Ever been pied off by a peng sort while burning to a crisp in the Mallorcan summer sun? Me neither. But that didn’t stop me and 3 million other Love Island fans from watching the Series 4 launch back in June. Since then, it’s been one of the nation’s biggest talking points. Despite Brexit talks and the World Cup, Love Island has been dominant in conversation all summer.
It’s clear that people are aching for relief from the stress and confusion of politics and ‘bad news’. Hence the popularity of the Thai cave rescue story back in July, which celebrated a global collaborative success story when the boys were saved (If you’re curious, you can read more of our insights on alternative news reporting in our Twitter Moments blog).
But how does Love Island fit into this trend of positivity and ‘good news’? Isn’t it just another reality TV show full of soon-to-be D-list celebs?
Grans as Love Island Fans; Bridging social divides
But it turns out that watching young and attractive people navigate the world of relationships is entertaining for pretty much everyone. It appears that age, gender and class were almost irrelevant in determining likelihood to watch the show. Both my teenage brother and middle-aged mother kept up with all the recouplings and dumpings in the villa and we just wrapped up a focus group where an elderly woman was a huge fan of the show, proving Love Island’s potential audience knows no bounds.
So why is it so popular? Perhaps it has something to do with the range of contestants.
The show brings together singletons from various social backgrounds with careers spanning from bartender to glamour model and A&E doctor. This means that Love Island fans get to experience the breadth of British society… at least within the parameters of looking like a Greek god. But generally, there’s something for everyone in the villa, meaning Love Island fans can’t peel their eyes off the screen.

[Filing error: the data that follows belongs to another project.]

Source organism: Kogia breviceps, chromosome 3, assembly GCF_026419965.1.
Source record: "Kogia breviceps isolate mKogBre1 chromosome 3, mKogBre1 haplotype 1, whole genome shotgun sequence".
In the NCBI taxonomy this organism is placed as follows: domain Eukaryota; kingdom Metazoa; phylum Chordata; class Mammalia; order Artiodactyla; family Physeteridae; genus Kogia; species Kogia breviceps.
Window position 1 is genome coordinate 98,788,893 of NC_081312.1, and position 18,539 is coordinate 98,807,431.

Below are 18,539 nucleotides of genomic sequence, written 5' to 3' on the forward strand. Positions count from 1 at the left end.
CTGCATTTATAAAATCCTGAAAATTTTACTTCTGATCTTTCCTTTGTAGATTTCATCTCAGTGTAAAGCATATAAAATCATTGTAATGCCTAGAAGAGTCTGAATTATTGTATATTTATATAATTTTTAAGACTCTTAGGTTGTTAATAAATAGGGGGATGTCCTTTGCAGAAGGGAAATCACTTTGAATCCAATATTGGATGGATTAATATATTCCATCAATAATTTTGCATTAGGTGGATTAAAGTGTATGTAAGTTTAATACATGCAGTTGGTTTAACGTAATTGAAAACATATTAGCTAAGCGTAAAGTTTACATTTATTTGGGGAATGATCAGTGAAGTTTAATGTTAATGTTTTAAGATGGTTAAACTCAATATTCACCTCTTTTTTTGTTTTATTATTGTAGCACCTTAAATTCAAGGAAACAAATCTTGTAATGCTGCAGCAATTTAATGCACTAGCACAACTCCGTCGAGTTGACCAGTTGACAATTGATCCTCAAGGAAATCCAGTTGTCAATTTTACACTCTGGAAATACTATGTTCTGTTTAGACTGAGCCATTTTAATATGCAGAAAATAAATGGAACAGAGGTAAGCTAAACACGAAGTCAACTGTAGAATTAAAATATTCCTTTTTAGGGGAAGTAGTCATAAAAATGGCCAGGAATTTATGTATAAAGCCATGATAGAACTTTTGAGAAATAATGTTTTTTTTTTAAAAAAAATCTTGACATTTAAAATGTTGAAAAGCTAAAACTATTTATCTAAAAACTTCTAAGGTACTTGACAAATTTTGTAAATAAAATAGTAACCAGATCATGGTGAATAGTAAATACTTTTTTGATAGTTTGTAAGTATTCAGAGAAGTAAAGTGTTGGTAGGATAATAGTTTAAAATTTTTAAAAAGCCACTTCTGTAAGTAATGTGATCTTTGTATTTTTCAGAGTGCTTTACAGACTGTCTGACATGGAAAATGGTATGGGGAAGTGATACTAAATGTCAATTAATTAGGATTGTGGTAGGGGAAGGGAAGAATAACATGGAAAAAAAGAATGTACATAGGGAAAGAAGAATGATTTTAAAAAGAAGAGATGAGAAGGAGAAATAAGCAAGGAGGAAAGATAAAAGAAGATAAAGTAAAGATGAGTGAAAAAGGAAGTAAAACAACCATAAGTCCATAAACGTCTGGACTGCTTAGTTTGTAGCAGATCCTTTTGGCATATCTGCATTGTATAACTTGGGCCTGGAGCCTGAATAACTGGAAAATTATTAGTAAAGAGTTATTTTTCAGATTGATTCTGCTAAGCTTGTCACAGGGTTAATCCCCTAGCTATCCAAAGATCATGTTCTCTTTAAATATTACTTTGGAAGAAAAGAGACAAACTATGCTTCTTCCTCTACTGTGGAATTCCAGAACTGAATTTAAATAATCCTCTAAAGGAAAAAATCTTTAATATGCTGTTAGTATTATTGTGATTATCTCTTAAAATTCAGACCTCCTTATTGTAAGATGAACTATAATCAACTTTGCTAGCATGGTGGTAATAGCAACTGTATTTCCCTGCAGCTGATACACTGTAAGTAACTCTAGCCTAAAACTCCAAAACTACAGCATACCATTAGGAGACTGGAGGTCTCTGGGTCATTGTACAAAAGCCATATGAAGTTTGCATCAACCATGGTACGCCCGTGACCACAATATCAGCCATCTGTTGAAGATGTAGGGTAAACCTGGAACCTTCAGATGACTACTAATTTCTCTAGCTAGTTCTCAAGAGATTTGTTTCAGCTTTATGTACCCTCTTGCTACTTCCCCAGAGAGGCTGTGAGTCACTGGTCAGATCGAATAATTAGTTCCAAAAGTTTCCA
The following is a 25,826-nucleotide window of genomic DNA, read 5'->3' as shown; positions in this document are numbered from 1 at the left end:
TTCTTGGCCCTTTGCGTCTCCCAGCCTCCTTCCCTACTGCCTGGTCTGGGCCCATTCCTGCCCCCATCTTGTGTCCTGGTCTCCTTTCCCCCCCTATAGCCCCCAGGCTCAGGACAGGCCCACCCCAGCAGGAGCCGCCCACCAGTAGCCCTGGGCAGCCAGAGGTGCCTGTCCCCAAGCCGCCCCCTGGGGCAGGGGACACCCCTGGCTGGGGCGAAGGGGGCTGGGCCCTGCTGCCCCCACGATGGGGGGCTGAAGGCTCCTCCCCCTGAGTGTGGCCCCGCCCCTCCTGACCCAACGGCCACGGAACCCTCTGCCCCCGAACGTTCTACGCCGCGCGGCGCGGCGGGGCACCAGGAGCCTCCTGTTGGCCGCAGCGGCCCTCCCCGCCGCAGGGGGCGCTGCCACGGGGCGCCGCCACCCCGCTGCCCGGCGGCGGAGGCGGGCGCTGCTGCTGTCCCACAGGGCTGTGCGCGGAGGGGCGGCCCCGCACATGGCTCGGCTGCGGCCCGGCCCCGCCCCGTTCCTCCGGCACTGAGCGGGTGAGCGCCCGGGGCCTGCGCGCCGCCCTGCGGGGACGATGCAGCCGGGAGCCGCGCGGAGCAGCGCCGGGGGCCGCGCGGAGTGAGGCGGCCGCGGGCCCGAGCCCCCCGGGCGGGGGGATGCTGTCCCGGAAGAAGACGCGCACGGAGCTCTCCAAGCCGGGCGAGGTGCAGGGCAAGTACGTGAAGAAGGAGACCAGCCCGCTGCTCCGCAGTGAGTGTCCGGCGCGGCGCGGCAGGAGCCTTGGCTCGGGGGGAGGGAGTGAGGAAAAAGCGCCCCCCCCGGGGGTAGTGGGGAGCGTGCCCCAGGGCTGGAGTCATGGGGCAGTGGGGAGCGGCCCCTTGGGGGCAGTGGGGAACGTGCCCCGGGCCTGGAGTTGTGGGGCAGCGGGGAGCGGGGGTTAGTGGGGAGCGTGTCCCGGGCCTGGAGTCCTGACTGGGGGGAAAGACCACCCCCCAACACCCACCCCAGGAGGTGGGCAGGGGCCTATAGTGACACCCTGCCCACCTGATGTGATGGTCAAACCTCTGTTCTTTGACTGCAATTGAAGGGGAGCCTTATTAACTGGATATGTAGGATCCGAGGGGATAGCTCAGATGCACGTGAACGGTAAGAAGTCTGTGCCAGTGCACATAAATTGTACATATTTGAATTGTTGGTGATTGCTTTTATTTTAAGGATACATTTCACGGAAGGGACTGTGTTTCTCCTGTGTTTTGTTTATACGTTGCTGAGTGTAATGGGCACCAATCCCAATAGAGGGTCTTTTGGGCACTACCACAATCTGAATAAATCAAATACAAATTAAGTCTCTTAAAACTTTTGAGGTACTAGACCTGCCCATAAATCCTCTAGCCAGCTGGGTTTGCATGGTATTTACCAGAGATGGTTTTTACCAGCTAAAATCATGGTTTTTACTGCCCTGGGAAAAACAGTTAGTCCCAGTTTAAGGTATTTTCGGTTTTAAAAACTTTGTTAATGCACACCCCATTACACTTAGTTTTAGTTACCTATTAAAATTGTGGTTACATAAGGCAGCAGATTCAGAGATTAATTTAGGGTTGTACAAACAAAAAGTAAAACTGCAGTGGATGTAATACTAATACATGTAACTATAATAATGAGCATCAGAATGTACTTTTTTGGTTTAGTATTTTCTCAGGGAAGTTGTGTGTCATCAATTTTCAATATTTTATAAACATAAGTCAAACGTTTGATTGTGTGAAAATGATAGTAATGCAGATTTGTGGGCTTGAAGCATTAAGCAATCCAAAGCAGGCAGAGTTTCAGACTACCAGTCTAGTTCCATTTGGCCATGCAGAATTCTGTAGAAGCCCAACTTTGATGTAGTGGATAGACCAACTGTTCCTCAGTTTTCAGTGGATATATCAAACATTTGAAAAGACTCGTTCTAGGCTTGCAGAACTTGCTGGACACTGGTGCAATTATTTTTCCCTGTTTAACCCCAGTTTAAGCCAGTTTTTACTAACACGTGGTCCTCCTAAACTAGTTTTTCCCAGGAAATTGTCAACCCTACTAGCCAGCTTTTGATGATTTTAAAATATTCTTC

However, I believe that there’s another, much gloomier reason for the huge number of Love Island fans.
A constant in a world of uncertainty: Love Island helps people forget
The last few years have been marked by political turmoil and tragic events across the world, making current affairs a depressing topic for many. So it’s understandable that people want some light relief from the seemingly endless stream of negative news stories they’re hearing. Not only that, no matter what happens on the show, it always seems to have a happy ending.
Whether it be Samira’s untimely departure or Jack and Dani’s predictable win, all the contestants managed to find their own positive resolution despite experiencing difficulties during their time in the villa. In this sense, the show almost acts as a real-life modern fairy tale. Each character’s storyline includes ups and downs but ultimately they all get their happily-ever-after.
So what can we learn about consumers from their fascination with Love Island?
Balancing brand compassion and optimism
The media and entertainment industries have been awash with serious, troubling stories in the past few years. We’ve had the #MeToo movement, the Facebook-Cambridge Analytica scandal and advertisers boycotting YouTube for displaying their ads beside extremist content.
So, naturally, people want a break from the negativity they are exposed to in public life. Love Island acts as the perfect antidote to this trend.
Everyone is searching for joyful, light moments in a time of darkness and difficulty. To capture consumers’ attentions, can brands tap into this optimism?
Love Island may be gone for another year, but the sense of continuity and light-hearted fun it brought to viewers around the country don’t have to go too.